Mass spectrometry as a tool for glycoengineering in yeast
Research output: Contribution to conference › Poster › Scientific
Mari A Piirainen*, Heidi Salminen*, Alexander Frey, Aalto University
Baker’s yeast is a well-known organism that has been widely used as a production host for various products. Yeast is also a potential alternative host for the production of therapeutic proteins such as antibodies. Most of these proteins are N-glycosylated and are currently produced using mammalian cells. Our work utilizes mass spectrometric analysis of N-glycans and glycopeptides for developing yeast as an efficient expression system for full-length IgG production. We focus on protein N-glycosylation in yeast from two aspects: monitoring N-glycan intermediate structures along the secretory pathway, and creating human-compatible N-glycosylation by glycoengineering.
In order to investigate the N-glycan processing in the secretory pathway, an anti-CD20 antibody was expressed in S. cerevisiae cells. Intracellular IgG was isolated, digested with trypsin, and analyzed by MALDI-TOF/TOF. For engineering the N-glycosylation pattern in yeast, genes relevant to the glycosylation process, such as glycosyltransferases and nucleotide sugar transporters, were deleted or overexpressed in yeast. The effects on the glycan pattern were assessed by isolating N-glycans from cell wall glycoproteins and analyzing them by MALDI-TOF MS.
Anti-CD antibody has two N-glycosylation sites, one on each heavy chain and in mass spectrum, signals corresponding to nonglycosylated peptide as well as to different glycoforms of the peptide were detected. Fragmentation of the assumed glycopeptides gave the typical fragment signal pattern, which confirmed the presence of N-glycans.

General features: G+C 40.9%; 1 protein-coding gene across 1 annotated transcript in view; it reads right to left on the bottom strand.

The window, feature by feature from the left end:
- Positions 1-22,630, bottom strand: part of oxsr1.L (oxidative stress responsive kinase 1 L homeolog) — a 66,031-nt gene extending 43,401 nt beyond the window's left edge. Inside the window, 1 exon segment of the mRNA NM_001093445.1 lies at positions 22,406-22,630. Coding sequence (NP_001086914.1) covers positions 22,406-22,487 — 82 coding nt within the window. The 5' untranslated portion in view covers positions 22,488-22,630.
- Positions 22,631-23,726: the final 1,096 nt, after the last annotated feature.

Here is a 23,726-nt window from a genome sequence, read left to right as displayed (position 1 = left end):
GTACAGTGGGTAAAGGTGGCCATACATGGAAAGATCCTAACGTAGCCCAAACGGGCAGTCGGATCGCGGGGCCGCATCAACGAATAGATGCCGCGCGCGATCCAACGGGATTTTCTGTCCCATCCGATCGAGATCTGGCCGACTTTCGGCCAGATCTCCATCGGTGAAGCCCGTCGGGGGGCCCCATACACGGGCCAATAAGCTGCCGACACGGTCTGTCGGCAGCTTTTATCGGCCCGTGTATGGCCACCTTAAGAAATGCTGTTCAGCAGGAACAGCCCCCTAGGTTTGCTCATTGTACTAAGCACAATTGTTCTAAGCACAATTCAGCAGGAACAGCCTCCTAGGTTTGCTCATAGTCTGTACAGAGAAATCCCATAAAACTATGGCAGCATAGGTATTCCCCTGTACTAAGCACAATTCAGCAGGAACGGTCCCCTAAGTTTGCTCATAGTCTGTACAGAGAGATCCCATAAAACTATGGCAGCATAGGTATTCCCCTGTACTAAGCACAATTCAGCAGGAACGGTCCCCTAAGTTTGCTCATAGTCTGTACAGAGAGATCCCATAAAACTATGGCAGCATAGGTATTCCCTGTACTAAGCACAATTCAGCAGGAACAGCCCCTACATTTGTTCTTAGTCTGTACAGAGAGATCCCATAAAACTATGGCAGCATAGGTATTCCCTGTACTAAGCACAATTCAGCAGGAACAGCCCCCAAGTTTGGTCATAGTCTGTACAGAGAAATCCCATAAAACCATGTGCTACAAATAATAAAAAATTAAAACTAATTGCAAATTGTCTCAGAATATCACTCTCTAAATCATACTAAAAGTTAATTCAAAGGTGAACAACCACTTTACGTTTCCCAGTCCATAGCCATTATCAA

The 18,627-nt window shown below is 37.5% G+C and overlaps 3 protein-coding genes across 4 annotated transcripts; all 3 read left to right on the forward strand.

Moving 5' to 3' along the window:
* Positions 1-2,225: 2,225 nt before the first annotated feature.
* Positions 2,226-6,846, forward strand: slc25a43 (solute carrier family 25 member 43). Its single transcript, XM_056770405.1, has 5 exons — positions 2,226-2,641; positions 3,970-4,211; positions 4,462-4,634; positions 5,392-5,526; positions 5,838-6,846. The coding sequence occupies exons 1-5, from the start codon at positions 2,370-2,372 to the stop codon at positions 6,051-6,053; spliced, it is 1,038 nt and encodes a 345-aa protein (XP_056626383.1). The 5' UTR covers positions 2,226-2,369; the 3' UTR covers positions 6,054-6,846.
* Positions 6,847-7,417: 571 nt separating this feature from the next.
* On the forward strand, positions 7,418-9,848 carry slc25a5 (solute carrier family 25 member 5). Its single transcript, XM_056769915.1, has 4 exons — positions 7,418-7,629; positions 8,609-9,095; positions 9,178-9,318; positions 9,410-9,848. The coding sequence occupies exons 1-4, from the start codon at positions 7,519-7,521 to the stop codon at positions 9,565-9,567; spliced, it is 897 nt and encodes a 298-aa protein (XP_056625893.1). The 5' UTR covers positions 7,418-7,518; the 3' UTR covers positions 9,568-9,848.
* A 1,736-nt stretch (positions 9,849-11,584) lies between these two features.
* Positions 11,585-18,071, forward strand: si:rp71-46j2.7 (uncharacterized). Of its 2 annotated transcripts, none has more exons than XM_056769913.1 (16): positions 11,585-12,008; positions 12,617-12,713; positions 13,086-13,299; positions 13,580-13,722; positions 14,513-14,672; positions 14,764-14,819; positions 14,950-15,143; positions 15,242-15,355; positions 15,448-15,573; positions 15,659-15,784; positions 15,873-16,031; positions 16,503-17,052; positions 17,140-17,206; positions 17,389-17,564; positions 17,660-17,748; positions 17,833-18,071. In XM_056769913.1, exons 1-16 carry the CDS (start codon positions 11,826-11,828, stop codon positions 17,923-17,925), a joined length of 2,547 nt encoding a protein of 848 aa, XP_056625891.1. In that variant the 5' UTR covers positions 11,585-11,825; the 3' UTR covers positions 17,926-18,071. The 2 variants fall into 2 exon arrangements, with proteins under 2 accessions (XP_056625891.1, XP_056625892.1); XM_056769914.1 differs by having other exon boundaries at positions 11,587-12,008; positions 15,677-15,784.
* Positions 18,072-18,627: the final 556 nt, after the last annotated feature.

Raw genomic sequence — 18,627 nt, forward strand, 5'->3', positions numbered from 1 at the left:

We have obtained a yeast strain that produces glycoproteins bearing a complex-type GlcNAc2Man3GlcNAc2 N-glycan. In addition, we could increase the relative abundance of this glycan by enhancing the nucleotide sugar transport into Golgi apparatus.
N-glycosylation is a common posttranslational modification in therapeutic proteins. It has an impact on protein properties such as biological activity and stability, but N-glycans are also involved in protein folding in the secretory pathway. By investigating N-glycans or glycopeptides of IgG molecules with mass spectrometry, we can get information on the antibody’s passage through the secretory pathway and identify possible bottlenecks in the process. Along with humanization of the N-glycan structures, we are on the road to more efficient production of therapeutic glycoprotein in yeast.
The work is funded by Academy of Finland project ProFold and Aalto University School of Chemical Engineering.
|Number of pages||1|
|Publication status||Published - 2017|
|Event||Finnish Symposium on Biological Mass Spectrometry - Hämeenlinna, Finland|
Duration: 31 Oct 2017 → 1 Nov 2017
Conference number: 2
|Conference||Finnish Symposium on Biological Mass Spectrometry|
|Period||31/10/2017 → 01/11/2017|